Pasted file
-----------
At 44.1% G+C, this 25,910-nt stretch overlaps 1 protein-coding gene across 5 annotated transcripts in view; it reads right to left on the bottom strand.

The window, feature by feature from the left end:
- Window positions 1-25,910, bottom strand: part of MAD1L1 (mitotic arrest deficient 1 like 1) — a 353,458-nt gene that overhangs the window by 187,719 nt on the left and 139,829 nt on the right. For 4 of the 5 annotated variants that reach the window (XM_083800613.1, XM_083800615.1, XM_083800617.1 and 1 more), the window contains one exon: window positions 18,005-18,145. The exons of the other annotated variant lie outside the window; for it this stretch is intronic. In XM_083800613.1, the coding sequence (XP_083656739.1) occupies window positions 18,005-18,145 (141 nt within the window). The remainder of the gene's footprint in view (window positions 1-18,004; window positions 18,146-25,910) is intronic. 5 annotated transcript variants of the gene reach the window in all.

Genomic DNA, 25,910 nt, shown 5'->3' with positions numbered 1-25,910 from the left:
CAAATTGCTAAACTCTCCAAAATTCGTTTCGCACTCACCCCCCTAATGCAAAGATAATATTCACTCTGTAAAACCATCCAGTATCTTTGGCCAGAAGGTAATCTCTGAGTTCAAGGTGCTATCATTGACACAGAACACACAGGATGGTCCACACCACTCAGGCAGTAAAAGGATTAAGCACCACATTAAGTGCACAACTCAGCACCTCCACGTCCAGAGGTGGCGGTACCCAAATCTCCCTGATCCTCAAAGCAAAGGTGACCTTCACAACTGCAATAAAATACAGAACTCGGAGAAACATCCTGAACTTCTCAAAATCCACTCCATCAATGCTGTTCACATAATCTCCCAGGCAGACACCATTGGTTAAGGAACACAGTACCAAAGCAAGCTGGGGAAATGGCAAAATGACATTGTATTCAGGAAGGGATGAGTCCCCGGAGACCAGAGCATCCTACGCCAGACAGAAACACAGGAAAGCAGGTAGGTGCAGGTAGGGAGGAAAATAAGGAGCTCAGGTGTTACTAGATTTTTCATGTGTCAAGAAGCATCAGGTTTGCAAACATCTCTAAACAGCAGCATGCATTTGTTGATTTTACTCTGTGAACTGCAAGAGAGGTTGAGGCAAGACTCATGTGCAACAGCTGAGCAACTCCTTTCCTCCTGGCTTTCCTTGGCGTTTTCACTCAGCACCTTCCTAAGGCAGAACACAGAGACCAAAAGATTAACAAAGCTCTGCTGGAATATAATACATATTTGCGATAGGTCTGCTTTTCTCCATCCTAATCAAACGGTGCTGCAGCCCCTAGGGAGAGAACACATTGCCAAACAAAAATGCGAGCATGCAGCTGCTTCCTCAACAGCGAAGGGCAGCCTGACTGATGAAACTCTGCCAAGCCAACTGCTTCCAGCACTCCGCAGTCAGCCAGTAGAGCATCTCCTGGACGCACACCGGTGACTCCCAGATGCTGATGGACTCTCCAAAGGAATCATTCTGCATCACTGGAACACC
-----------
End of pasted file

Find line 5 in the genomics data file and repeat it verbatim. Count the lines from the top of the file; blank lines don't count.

CAAATTGCTAAACTCTCCAAAATTCGTTTCGCACTCACCCCCCTAATGCAAAGATAATATTCACTCTGTAAAACCATCCAGTATCTTTGGCCAGAAGGTAATCTCTGAGTTCAAGGTGCTATCATTGACACAGAACACACAGGATGGTCCACACCACTCAGGCAGTAAAAGGATTAAGCACCACATTAAGTGCACAACTCAGCACCTCCACGTCCAGAGGTGGCGGTACCCAAATCTCCCTGATCCTCAAAGCAAAGGTGACCTTCACAACTGCAATAAAATACAGAACTCGGAGAAACATCCTGAACTTCTCAAAATCCACTCCATCAATGCTGTTCACATAATCTCCCAGGCAGACACCATTGGTTAAGGAACACAGTACCAAAGCAAGCTGGGGAAATGGCAAAATGACATTGTATTCAGGAAGGGATGAGTCCCCGGAGACCAGAGCATCCTACGCCAGACAGAAACACAGGAAAGCAGGTAGGTGCAGGTAGGGAGGAAAATAAGGAGCTCAGGTGTTACTAGATTTTTCATGTGTCAAGAAGCATCAGGTTTGCAAACATCTCTAAACAGCAGCATGCATTTGTTGATTTTACTCTGTGAACTGCAAGAGAGGTTGAGGCAAGACTCATGTGCAACAGCTGAGCAACTCCTTTCCTCCTGGCTTTCCTTGGCGTTTTCACTCAGCACCTTCCTAAGGCAGAACACAGAGACCAAAAGATTAACAAAGCTCTGCTGGAATATAATACATATTTGCGATAGGTCTGCTTTTCTCCATCCTAATCAAACGGTGCTGCAGCCCCTAGGGAGAGAACACATTGCCAAACAAAAATGCGAGCATGCAGCTGCTTCCTCAACAGCGAAGGGCAGCCTGACTGATGAAACTCTGCCAAGCCAACTGCTTCCAGCACTCCGCAGTCAGCCAGTAGAGCATCTCCTGGACGCACACCGGTGACTCCCAGATGCTGATGGACTCTCCAAAGGAATCATTCTGCATCACTGGAACACC